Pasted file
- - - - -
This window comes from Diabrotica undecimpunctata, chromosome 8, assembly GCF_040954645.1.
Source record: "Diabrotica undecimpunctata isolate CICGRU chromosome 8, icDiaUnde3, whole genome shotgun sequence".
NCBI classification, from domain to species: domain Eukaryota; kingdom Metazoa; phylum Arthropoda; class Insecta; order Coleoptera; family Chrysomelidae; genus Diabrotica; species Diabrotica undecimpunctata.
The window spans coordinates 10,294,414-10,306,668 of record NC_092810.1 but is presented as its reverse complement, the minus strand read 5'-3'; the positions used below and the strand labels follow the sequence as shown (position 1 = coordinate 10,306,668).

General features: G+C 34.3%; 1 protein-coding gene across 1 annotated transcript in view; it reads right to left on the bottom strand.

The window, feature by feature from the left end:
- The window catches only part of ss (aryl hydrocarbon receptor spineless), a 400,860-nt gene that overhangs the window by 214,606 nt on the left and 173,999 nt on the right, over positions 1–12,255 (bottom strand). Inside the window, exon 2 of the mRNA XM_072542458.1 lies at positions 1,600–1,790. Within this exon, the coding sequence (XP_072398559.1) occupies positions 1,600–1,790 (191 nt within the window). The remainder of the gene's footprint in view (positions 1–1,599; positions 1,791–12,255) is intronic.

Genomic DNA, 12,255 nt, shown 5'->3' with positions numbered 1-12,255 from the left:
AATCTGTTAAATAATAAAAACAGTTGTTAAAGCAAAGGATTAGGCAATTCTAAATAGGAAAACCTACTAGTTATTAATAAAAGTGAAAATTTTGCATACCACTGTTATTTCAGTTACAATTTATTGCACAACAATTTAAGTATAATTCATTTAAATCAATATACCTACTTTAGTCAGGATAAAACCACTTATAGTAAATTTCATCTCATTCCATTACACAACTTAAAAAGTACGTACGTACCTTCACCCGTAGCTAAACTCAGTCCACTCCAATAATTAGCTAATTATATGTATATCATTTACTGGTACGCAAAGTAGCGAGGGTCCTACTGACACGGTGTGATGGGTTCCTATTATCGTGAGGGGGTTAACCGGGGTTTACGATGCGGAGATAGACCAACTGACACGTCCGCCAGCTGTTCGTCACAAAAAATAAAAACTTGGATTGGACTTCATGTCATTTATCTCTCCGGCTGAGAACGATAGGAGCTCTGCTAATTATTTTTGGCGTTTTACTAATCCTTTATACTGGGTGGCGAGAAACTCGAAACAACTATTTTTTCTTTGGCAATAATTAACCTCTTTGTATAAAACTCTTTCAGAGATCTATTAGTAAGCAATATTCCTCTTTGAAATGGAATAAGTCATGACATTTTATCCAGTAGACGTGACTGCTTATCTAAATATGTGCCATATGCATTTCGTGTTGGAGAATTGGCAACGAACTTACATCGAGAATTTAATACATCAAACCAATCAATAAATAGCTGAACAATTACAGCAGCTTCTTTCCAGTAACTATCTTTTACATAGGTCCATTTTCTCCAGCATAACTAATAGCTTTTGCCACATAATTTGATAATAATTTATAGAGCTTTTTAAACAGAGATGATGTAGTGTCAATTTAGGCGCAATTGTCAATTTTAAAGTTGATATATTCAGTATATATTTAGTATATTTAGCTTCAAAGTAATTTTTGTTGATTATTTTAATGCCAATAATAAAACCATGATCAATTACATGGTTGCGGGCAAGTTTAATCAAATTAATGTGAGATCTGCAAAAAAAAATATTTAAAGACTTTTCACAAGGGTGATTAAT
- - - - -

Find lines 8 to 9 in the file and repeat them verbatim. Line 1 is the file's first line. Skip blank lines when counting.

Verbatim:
Genomic DNA, 12,255 nt, shown 5'->3' with positions numbered 1-12,255 from the left:
AATCTGTTAAATAATAAAAACAGTTGTTAAAGCAAAGGATTAGGCAATTCTAAATAGGAAAACCTACTAGTTATTAATAAAAGTGAAAATTTTGCATACCACTGTTATTTCAGTTACAATTTATTGCACAACAATTTAAGTATAATTCATTTAAATCAATATACCTACTTTAGTCAGGATAAAACCACTTATAGTAAATTTCATCTCATTCCATTACACAACTTAAAAAGTACGTACGTACCTTCACCCGTAGCTAAACTCAGTCCACTCCAATAATTAGCTAATTATATGTATATCATTTACTGGTACGCAAAGTAGCGAGGGTCCTACTGACACGGTGTGATGGGTTCCTATTATCGTGAGGGGGTTAACCGGGGTTTACGATGCGGAGATAGACCAACTGACACGTCCGCCAGCTGTTCGTCACAAAAAATAAAAACTTGGATTGGACTTCATGTCATTTATCTCTCCGGCTGAGAACGATAGGAGCTCTGCTAATTATTTTTGGCGTTTTACTAATCCTTTATACTGGGTGGCGAGAAACTCGAAACAACTATTTTTTCTTTGGCAATAATTAACCTCTTTGTATAAAACTCTTTCAGAGATCTATTAGTAAGCAATATTCCTCTTTGAAATGGAATAAGTCATGACATTTTATCCAGTAGACGTGACTGCTTATCTAAATATGTGCCATATGCATTTCGTGTTGGAGAATTGGCAACGAACTTACATCGAGAATTTAATACATCAAACCAATCAATAAATAGCTGAACAATTACAGCAGCTTCTTTCCAGTAACTATCTTTTACATAGGTCCATTTTCTCCAGCATAACTAATAGCTTTTGCCACATAATTTGATAATAATTTATAGAGCTTTTTAAACAGAGATGATGTAGTGTCAATTTAGGCGCAATTGTCAATTTTAAAGTTGATATATTCAGTATATATTTAGTATATTTAGCTTCAAAGTAATTTTTGTTGATTATTTTAATGCCAATAATAAAACCATGATCAATTACATGGTTGCGGGCAAGTTTAATCAAATTAATGTGAGATCTGCAAAAAAAAATATTTAAAGACTTTTCACAAGGGTGATTAAT